I believe, as well, that Emirati audiences are unknowingly currently impressed with what the rest of the civilized world would consider average if not less-than, and would (or will) respond enthusiastically to true state-of-the-art-and-craft, emotionally-connective Spectacle. They simply have not experienced what is truly possible.

We can fix that.


I believe that a company or collaborative that holds the line on quality, integrity of concept, effective and waste-free spending can ultimately be profoundly successful in the UAE.

It is a matter of educating the client, of guiding clients up the pathway and revealing the power inherent in well-crafted, original, immersive and Experiential Storytelling.

The ideal scenario will require a large investment, a great deal of patience and strong commitment to quality over expediency.

Here’s the idea:

Possible Name of Company: Bespoke [Experience]


  • Gather a small group of world-class creatives and producers.
  • Put them on exclusive regional retainer with commitment to be present in UAE on 48-hours notice when called.
  • Commit to Only Doing the Best Possible Work.
  • Open an office in Dubai / Abu Dhabi.
  • Introduce the company with an event of magnitude; possibly a tribute to the UAE, approached from an angle and from a perspective different than the historic…possibly not. Perhaps a “What is Bespoke (or whatever the company is named)?” created by your team, an Experience that is at once emotionally compelling and professionally enlightening. Show what is possible.
  • Be exclusive. Take only clients and projects with the requisite lead time to properly develop and deliver the highest quality. Decline business, no matter what the budget, that would compromise this principal.
  • Make the above Commitment clear: We Only Deliver the Best.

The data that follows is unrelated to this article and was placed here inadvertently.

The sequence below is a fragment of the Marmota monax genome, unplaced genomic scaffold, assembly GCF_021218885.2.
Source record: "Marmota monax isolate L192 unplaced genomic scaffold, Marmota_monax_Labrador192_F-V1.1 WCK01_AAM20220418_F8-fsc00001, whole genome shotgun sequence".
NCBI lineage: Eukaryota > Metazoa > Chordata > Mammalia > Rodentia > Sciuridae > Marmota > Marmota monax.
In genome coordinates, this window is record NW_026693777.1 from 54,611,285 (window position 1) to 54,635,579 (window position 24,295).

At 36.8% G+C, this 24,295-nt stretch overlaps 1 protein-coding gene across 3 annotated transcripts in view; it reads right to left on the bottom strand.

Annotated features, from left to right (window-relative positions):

• Set Decision-making Deadlines, with penalties for lateness and changes.
  • Adhere to these deadlines, resolutely.
  • Be willing to say, “no.”
  • Be willing to wait. A while.

What I believe will happen is that many potential clients will approach within the currently-deemed-acceptable parameters, to be politely and graciously declined with referrals to other companies who are willing to work on short deadlines for lesser result.

This may go on for a while.

Finally, a client will approach with the enlightened wherewithal to obtain the best quality; one who will accept the deadlines, give the appropriate amount of time and be introduced to the rewards of this well-managed process.

Once this first project has been delivered such that it eclipses what has come, before; I believe the gates will open and this company will become The Company (hm, that’s a good name for it, as well) for all who truly want The Best.

It is simple, it is daring, it is audacious, and I think it would work. I’ve run this scenario past a number of Professionals – Arabs, Westerners and Natives – in the UAE to universally enthusiastic response.

It may never happen; as the investment would be large and the patience necessarily great. But, were this to be attempted, it would be successful.



The eBook for iPad, “imho,” is free from iTunes and the iBooks Store.

8 thoughts on “How to Succeed in Business in the UAE

  1. This took a certain amount of cojones to write! But it’s all home truth. Great analysis. Of what ought to be a booming market, if treated right.

  2. Great articles imho. In my few “theming” interactions with the UAE, I keep hearing “If noboby here has ever been exposed to, or seen it before, it’s original to them”. If off-the-shelf is available, originality is a hard-sell pitch.